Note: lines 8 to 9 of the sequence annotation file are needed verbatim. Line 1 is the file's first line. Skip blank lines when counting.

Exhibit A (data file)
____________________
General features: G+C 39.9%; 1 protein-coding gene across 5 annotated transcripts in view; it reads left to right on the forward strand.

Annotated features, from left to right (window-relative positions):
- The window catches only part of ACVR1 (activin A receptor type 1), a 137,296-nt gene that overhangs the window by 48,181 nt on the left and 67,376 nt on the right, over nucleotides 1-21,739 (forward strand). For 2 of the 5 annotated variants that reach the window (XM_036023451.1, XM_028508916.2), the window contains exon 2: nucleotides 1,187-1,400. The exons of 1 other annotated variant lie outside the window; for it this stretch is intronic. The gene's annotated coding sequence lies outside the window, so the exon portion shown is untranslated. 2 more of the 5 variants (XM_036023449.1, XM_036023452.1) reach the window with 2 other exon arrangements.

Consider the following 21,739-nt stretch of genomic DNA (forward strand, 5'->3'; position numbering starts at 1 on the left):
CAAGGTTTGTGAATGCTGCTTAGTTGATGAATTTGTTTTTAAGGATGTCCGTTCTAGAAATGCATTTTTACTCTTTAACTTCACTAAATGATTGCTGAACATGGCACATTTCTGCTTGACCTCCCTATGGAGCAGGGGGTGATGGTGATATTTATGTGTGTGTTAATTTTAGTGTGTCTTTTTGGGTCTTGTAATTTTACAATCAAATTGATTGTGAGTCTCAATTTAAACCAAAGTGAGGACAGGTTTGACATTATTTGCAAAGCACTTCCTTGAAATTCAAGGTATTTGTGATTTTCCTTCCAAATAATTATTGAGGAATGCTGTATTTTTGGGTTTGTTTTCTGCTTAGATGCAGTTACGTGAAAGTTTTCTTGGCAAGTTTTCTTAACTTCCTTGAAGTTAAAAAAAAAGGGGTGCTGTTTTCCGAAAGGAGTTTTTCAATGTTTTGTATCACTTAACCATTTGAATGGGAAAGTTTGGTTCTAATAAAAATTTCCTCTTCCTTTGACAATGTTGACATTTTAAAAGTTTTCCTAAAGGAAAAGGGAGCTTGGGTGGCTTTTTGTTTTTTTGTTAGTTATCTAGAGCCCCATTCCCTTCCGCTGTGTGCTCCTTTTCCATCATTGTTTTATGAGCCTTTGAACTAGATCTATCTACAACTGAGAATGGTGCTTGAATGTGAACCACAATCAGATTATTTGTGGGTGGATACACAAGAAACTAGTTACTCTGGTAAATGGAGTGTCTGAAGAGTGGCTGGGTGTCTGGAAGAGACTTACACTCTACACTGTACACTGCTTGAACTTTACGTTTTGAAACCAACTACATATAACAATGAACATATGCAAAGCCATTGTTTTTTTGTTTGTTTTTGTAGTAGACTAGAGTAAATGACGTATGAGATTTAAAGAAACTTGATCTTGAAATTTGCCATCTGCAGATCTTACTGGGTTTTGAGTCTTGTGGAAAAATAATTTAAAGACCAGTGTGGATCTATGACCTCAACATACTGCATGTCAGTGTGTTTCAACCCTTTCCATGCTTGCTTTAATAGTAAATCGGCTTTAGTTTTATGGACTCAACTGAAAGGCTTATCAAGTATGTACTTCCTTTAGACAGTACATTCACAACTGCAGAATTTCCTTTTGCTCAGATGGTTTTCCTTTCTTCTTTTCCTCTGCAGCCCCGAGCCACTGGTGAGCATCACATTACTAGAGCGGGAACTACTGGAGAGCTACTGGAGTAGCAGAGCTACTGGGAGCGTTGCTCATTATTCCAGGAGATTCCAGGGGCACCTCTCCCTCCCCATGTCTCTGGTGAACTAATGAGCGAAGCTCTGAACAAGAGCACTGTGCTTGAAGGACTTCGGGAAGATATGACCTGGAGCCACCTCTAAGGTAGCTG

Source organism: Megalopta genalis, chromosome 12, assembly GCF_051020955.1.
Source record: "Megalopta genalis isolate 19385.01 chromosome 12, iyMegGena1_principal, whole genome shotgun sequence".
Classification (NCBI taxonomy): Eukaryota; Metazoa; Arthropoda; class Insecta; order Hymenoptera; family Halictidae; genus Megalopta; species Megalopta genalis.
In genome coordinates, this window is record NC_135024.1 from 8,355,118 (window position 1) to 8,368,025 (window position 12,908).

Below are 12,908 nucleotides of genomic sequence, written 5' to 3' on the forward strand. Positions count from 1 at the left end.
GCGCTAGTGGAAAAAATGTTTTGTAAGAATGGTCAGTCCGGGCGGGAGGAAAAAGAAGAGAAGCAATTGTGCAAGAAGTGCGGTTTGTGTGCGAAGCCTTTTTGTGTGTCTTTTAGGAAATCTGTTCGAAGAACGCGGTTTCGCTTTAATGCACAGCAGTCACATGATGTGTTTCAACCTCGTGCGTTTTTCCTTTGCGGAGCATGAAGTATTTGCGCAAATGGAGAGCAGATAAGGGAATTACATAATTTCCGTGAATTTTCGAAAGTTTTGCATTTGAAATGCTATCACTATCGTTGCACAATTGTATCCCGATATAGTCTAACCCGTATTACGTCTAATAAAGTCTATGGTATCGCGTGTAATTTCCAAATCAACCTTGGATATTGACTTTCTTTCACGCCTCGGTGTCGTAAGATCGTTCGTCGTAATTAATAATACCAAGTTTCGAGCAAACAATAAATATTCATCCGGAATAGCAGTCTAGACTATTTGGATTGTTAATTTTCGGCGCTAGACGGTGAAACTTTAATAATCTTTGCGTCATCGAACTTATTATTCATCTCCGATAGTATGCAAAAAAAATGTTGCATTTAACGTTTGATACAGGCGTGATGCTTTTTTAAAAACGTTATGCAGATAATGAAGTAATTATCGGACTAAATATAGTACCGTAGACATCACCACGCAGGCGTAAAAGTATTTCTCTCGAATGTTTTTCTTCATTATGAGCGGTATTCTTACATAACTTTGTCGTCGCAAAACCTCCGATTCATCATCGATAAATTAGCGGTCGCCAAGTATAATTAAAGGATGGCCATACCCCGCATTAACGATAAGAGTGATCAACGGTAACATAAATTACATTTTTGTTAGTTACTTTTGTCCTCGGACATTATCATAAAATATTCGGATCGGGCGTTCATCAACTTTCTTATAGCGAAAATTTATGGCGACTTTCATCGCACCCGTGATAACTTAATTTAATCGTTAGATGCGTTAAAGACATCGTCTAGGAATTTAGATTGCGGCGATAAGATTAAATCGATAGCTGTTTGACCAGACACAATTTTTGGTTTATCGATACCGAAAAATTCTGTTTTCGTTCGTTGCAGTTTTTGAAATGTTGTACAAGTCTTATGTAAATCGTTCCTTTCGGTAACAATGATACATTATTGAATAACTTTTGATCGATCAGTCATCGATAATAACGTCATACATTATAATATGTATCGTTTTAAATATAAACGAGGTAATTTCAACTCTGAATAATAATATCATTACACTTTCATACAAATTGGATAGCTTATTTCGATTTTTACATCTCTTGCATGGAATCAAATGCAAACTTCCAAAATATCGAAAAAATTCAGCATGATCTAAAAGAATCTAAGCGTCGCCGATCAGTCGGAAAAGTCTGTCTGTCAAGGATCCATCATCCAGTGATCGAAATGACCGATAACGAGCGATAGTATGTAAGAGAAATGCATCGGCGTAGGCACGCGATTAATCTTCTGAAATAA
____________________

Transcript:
Classification (NCBI taxonomy): Eukaryota; Metazoa; Arthropoda; class Insecta; order Hymenoptera; family Halictidae; genus Megalopta; species Megalopta genalis.
In genome coordinates, this window is record NC_135024.1 from 8,355,118 (window position 1) to 8,368,025 (window position 12,908).